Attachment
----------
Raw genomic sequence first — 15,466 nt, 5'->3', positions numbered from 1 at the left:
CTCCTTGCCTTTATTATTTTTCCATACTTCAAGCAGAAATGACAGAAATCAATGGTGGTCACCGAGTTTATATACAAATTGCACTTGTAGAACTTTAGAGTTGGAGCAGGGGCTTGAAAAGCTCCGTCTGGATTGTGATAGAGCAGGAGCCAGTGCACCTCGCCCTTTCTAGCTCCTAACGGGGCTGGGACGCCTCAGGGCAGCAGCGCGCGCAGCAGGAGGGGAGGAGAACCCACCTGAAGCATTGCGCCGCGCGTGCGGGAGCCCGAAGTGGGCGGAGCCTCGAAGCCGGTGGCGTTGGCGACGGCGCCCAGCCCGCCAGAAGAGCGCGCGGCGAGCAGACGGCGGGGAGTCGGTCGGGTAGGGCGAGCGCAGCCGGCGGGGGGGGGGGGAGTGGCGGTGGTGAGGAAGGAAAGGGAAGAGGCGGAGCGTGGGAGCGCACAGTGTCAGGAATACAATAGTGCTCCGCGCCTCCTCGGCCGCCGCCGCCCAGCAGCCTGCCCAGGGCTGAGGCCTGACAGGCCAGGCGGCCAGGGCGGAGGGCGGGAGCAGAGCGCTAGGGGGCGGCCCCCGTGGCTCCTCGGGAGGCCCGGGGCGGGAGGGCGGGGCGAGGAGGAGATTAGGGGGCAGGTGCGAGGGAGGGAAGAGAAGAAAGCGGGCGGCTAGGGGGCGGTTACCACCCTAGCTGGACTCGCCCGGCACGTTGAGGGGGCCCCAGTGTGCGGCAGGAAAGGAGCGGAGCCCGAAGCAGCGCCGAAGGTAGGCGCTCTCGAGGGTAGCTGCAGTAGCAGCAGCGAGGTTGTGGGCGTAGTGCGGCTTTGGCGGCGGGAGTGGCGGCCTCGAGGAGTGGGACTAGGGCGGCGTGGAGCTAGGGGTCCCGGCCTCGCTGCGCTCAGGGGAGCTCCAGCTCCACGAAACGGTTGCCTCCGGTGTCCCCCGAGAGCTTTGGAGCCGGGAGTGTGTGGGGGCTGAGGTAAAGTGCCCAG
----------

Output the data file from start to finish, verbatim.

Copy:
Raw genomic sequence first — 15,466 nt, 5'->3', positions numbered from 1 at the left:
CTCCTTGCCTTTATTATTTTTCCATACTTCAAGCAGAAATGACAGAAATCAATGGTGGTCACCGAGTTTATATACAAATTGCACTTGTAGAACTTTAGAGTTGGAGCAGGGGCTTGAAAAGCTCCGTCTGGATTGTGATAGAGCAGGAGCCAGTGCACCTCGCCCTTTCTAGCTCCTAACGGGGCTGGGACGCCTCAGGGCAGCAGCGCGCGCAGCAGGAGGGGAGGAGAACCCACCTGAAGCATTGCGCCGCGCGTGCGGGAGCCCGAAGTGGGCGGAGCCTCGAAGCCGGTGGCGTTGGCGACGGCGCCCAGCCCGCCAGAAGAGCGCGCGGCGAGCAGACGGCGGGGAGTCGGTCGGGTAGGGCGAGCGCAGCCGGCGGGGGGGGGGGGAGTGGCGGTGGTGAGGAAGGAAAGGGAAGAGGCGGAGCGTGGGAGCGCACAGTGTCAGGAATACAATAGTGCTCCGCGCCTCCTCGGCCGCCGCCGCCCAGCAGCCTGCCCAGGGCTGAGGCCTGACAGGCCAGGCGGCCAGGGCGGAGGGCGGGAGCAGAGCGCTAGGGGGCGGCCCCCGTGGCTCCTCGGGAGGCCCGGGGCGGGAGGGCGGGGCGAGGAGGAGATTAGGGGGCAGGTGCGAGGGAGGGAAGAGAAGAAAGCGGGCGGCTAGGGGGCGGTTACCACCCTAGCTGGACTCGCCCGGCACGTTGAGGGGGCCCCAGTGTGCGGCAGGAAAGGAGCGGAGCCCGAAGCAGCGCCGAAGGTAGGCGCTCTCGAGGGTAGCTGCAGTAGCAGCAGCGAGGTTGTGGGCGTAGTGCGGCTTTGGCGGCGGGAGTGGCGGCCTCGAGGAGTGGGACTAGGGCGGCGTGGAGCTAGGGGTCCCGGCCTCGCTGCGCTCAGGGGAGCTCCAGCTCCACGAAACGGTTGCCTCCGGTGTCCCCCGAGAGCTTTGGAGCCGGGAGTGTGTGGGGGCTGAGGTAAAGTGCCCAG